Friday 6 March 2020


The Silver Horde (1930 - b/w) - Northern with Joel McCrea.

Half Shot at Sunrise (1930 - b/w)/Hook, Line and Sinker (1930 - b/w)/So This is Africa (1933 - b/w) - Whiny voiced Wheeler and Woolsey, you can see why some comedy duos are forgotten.

Silver Dollar (1932 - b/w) - Almost a western, with Edward G  Robinson.

Dark Hazard (1934 - b/w) - Generic Edward G. gangsterdom.

Murder in the Clouds (1934 - b/w) - Warner Bros aviation nonsense with Lyle Talbot.

Money Means Nothing (1934 - b/w) - Monogram cheapie comedy-drama, I think.

Screwball Tractors (1936 - b/w) - Joe E. Brown slightly annoys me, but the stunt involving a bulldozer is interesting.

Country Gentlemen (1936 - b/w) - Silly Republic vehicle for Olsen and Johnson.

Thunder in the City (1937 - b/w) - Edward G. Robinson, Arthur Wontner and Nigel Bruce (one Holmes, another Watson) in a peculiar British comedy. Ralph Richardson is in it  too

Nick Carter - Master Detective (1939 - b/w)/Sky Murder (1940 - b/w)/Phantom Raiders (1940 - b/w) - Goofy pulp/radio adaps with Walter Pidgeon. Eddie Constantine played the role in two silly French Eurospy films, Nick Carter va tout Casser (1964 - b/w) and  Le Tréfle Rouge (1965).

His Girl Friday (1940 - b/w) - Screwballing.

Ten Days in Paris (1940 - b/w) - Anodyne Rex Harrison vehicle.

Remedy for Riches (1940 - b/w) - Folksy episode in the Dr. Christian series with Jean Hersholt.

Dreaming Out Loud (1940)/The Bashful Bachelor (1942 - b/w)/So This is Washington (1943)/Two Weeks to Live (1943 - b/w)/Partners in Time (1946 - b/w) - Vehicles for radio sitcom Lum and Abner, a kind of 30s/40s hillbilly Still Game/Last of the Summer Wine.

Freedom Radio (1941 - b/w) - British anti-nazi propaganda with Clive Brook.

Hotel Reserve (1944 - b/w) - James Mason spying malarkey. Mason wears a baseball shirt and looks very camp.

Candlelight in Algeria (1944 - b/w) - British attempt to do Casablanca. Young James Mason looks and sounds very like Michael York.

Doll Face (1945 - b/w) - Generic musical "putting on a show" vehicle with Carmen Miranda and Perry Como.

The Seventh Veil (1945 - b/w) - James Mason falls in love with his supposed teenage ward Ann Todd. Don't worry. They're the same age. And God it is obvious. And Todd isn't quite good enough to make you think she's a teen. She's no Chrissie from Victoria Wood - As Seen On TV.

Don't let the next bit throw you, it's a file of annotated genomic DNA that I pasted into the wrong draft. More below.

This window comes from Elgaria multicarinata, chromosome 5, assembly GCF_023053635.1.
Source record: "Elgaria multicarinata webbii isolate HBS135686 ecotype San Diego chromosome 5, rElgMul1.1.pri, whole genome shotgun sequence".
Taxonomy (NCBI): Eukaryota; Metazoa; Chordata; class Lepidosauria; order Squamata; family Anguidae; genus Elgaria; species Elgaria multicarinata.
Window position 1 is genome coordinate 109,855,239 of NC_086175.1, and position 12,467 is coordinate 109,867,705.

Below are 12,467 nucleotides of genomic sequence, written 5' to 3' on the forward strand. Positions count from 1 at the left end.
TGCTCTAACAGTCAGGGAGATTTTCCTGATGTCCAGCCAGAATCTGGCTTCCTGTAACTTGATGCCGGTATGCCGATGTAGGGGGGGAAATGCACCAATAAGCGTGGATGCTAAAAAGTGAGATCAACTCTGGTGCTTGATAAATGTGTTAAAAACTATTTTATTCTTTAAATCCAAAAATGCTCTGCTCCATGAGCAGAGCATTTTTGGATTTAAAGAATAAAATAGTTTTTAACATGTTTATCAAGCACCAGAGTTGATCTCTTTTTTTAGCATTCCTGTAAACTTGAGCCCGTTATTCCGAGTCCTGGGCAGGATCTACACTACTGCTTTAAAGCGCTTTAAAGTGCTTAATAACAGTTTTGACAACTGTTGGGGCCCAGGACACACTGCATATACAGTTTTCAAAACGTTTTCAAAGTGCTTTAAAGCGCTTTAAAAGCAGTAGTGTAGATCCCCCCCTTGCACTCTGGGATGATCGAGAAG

Heartbeat (1946 - B/W) - Medium Ginger Rogers romance with Basil Rathbone.
See also Sin Takes A Holiday (1930 - b/w) with Rathbone and Constance Bennett.

End of the River (1947 - b/w) - Sabu, Esmond Knight, Robert Douglas and Torin Thatcher in a well-meaning but ponderous up-its-arse epic about an Indian in Brazil (a Native American, but it's Sabu, so the wrong kind of Indian, but being a 40s film, at least they got some kind of Indian).

The Upturned Glass (1947 - b/w) - James Mason on autopilot.

Snowbound (1948 - b/w) - Generic Robert Newton adventure.

Green Dolphin Street (1949 - b/w) - Overlong faux-NZ antics.

Boys in Brown (1949 - b/w) - Richard Attenborough and Dirk Bogarde in borstal, and we have to watch.

The Spider and the Fly (1949 - b/w) - Guy Rolfe in  a faux-French sub-Lewton thriller.

Man on the Run (1949 - b/w) - Derek Farr, Mr. Grimsdale, and Laurence Harvey and "Kenneth Moore" (sic) in a samey British mystery with an equally generic title. Set at BBC TV centre.

The Blue Lagoon (1949) - Kind of stilted, Donald Houston and Jean Simmons are Brooke Shields and Chris Atkins. Noel Purcell is Leo McKern.

For Them That Trespass (1949 - b/w) - Dreary Oirish-themed period romance with Richard Todd.

My Daughter Joy (1930 - b/w) - Boring Edward G. Robinson/Peggy Cummins melodrama.

Grand National Night (1950 - b/w) - Forgettable  proto-Dick Francis cheapie with Nigel Patrick, Noel Purcell and Michael Hordern.

Madeleine (1950 - b/w) - Typical period brocade from David Lean, with the always-too-old-for-her-parts Ann Todd.

Happy Go Lovely (1951) - Forgettable British musical with the grating Vera-Ellen, David Niven  and Cesar Romero.

The Broken Horseshoe (1953 - b/w)/Operation Diplomat (1953 - b/w) - Adaptations of BBC serials. Typical mystery folderol. Robert Beatty and Guy Rolfe respectively play Dr. Mark Fenton.

Home at Seven (1952 - b/w) - Typical 50s wrong man story with Newnes/IPC product placement, directed and starring Ralph Richardson.

The Man who Watched Trains Go By (1952 - b/w) - Colourful if not particularly exciting continental journey for Claude Rains, Marta Toren, Marius Goring and Anouk Aimee.

Lady in the Fog (1952 - b/w) - Hammer-produced early quickie with Cesar Romero as Philip Odell, the BBC tec played by Robert Beatty on radio.

The Brigand (1952) - Bland Hispanic/Arabian nonsense with Anthony Quinn and Dexter.

House of the Arrow (1953 - b/w) - Oscar Homolka is a bungling detective in faux-French quickie.

The Large Rope (1953 - b/w) - Utterly forgettable Donald Houston-as-a-convict cheapie.

The Long Memory (1953 - b/w) - The trouble with watching so many 50s British thrillers together is that they all blend to one. This one is no exception. But it has John Mills and a weird folk-y theme song sung by a toothless aul lad.

A Day to Remember (1953 - b/w) - Nothingy "lads' day out" drama with Stanley Holloway, James Hayter, Bill Owen and Donald Sinden.

To Catch A Thief (1954) - Froth.

Front Page Story (1954 - b/w) - Jack Hawkins edits the Daily World, which is a newspaper situated on Fleet Street across from the Liverpool Echo. Tedious melodrama involving atomic spies and Elizabeth Allan as a wife who everyone thinks died in a plane crash, or did she...

South of Algiers (1954 - b/w) - Generic 50s British desert adventure with Van Heflin.

Playgirl (1954 - b/w) - Feels cheap and tawdry, even for a Universal B-film. Shelley Winters is the femme fatale in New York.

Beautiful Stranger (1954 - b/w) - Ginger Rogers - mutton dressed as lamb, Stanley Baker-  lamb dressed as mutton. Riviera-set secret-life-of-husband tediousness.

The Sleeping Tiger (1954 - b/w) - A second-rate US noir with Alexis Smith, relocated to the UK, with bloody Dirk.

The Love Lottery (1954) - The only Ealing comedy to feature Humphrey Bogart (in a cameo), this David Niven vehicle is a massive, unfunny folly, an attempt by Balcon to do a Hollywood film. Peggy Cummins enters a competition to marry Niven, as movie star Rex Allerton. Later, possibly unintentionally remade as Win A Date with Tad Hamilton!